When you go to Greg Spero’s website and click on the Bio tab, this is what you see: i create music. The 33-year-old pianist, composer and producer has been doing just that since early childhood and has performed and recorded within a number of different genres and formats. In addition to his work in hip-hop production and film scores, his credits include the Buddy Rich Big Band, Arturo Sandoval, hit-making pop artist Halsey and Miles alumnus Robert Irving III, an early mentor.
Last month, Spero and Spirit Fingers, the Los Angeles-based quartet for which he serves as bandleader, pianist and chief composer and arranger, released its new eponymous dozen-track collection on Shanachie Records. JazzTimes is pleased to premiere this extended live-video version of the album track “release.” In addition to Spero on piano, Spirit Fingers features Hadrien Feraud (bass), Dario Chiazzolino (guitar) and Mike Mitchell (drums).
“This tune was born in the hallway of a hotel in Miami,” Spero writes to JazzTimes in an email. “When I was touring with Halsey, I would often find an unguarded piano tucked away in whichever hotel we were staying at, where I could practice and compose. I would improvise sometimes for hours on end, exploring melodic and harmonic ideas. This particular night, a 7/4 riff came to me that was particularly powerful. For the final composition, I took this riff and overlaid an elongated 4/4, which resulted in a displacement over the 7/4 ostinato that only aligned once every seven measures. I wrote a melody that aligns rhythmically with the long 4/4, but harmonically with the short 7/4. The result is a feeling of randomness that actually makes sense and is held together by the essence of the music itself: rhythm, melody and harmony. It pulls the listener left and right but is always pointing in the same direction.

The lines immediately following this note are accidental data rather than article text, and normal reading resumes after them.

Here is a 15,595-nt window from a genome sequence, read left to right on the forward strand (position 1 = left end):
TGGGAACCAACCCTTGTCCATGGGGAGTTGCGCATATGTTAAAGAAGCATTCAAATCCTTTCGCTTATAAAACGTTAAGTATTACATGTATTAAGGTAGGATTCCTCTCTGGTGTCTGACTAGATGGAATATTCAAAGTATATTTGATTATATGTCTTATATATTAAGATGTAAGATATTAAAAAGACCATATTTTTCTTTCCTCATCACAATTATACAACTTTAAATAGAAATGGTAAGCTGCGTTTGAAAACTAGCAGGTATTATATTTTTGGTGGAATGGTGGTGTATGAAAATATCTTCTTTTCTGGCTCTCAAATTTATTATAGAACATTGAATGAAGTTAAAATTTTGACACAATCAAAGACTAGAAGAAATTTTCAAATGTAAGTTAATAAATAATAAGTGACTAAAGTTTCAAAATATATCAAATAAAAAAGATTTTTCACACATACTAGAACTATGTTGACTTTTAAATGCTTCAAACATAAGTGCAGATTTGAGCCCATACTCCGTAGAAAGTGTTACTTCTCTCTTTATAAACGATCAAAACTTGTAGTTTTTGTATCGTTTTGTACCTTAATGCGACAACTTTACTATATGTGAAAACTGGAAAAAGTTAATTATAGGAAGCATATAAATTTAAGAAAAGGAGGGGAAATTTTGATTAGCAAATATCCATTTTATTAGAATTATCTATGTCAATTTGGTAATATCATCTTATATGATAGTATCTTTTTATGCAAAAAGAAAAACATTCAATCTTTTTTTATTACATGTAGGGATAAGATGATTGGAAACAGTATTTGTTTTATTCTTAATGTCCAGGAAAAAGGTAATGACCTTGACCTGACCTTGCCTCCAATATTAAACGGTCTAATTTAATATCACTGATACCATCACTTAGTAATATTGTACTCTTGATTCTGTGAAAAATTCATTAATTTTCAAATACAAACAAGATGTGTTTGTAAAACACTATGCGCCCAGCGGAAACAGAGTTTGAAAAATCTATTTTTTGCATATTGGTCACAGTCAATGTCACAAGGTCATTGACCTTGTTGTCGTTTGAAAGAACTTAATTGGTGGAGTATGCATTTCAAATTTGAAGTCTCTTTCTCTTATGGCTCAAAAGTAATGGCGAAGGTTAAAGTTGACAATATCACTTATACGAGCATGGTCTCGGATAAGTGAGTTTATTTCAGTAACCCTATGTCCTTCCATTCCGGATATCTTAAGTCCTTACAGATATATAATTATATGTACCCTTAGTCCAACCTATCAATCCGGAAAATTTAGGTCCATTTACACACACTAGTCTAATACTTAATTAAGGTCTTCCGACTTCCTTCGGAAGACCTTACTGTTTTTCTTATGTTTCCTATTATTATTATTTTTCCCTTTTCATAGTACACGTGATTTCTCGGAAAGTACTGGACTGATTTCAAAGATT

“This reflects the state of the world,” Spero says, when asked about the track’s emotional or narrative meaning. “We are pulled left and right by opposing forces that create a very confusing landscape, yet the chaotic nature of our existence serves as the fertile ground and motivation for us to be introspective, work together and walk in the same direction toward a greater state of existence.”
The lengthy cut, like Spero’s music on the whole, reflects heavy-duty jazz learning without being pedantic. Certain elements, especially Feraud’s electric-bass virtuosity, evoke heyday fusion, but the overall strategy—dynamic ensemble passages that gather intensity; lengthy solo sections that act as compositions-within-the-composition—are pure postbop.
The video, shot and edited by Eric Lloyd, captures a performance at LP/Tiny Room Studios in L.A. The audio was recorded by Eric Bard and mixed by Randy Emata.Originally Published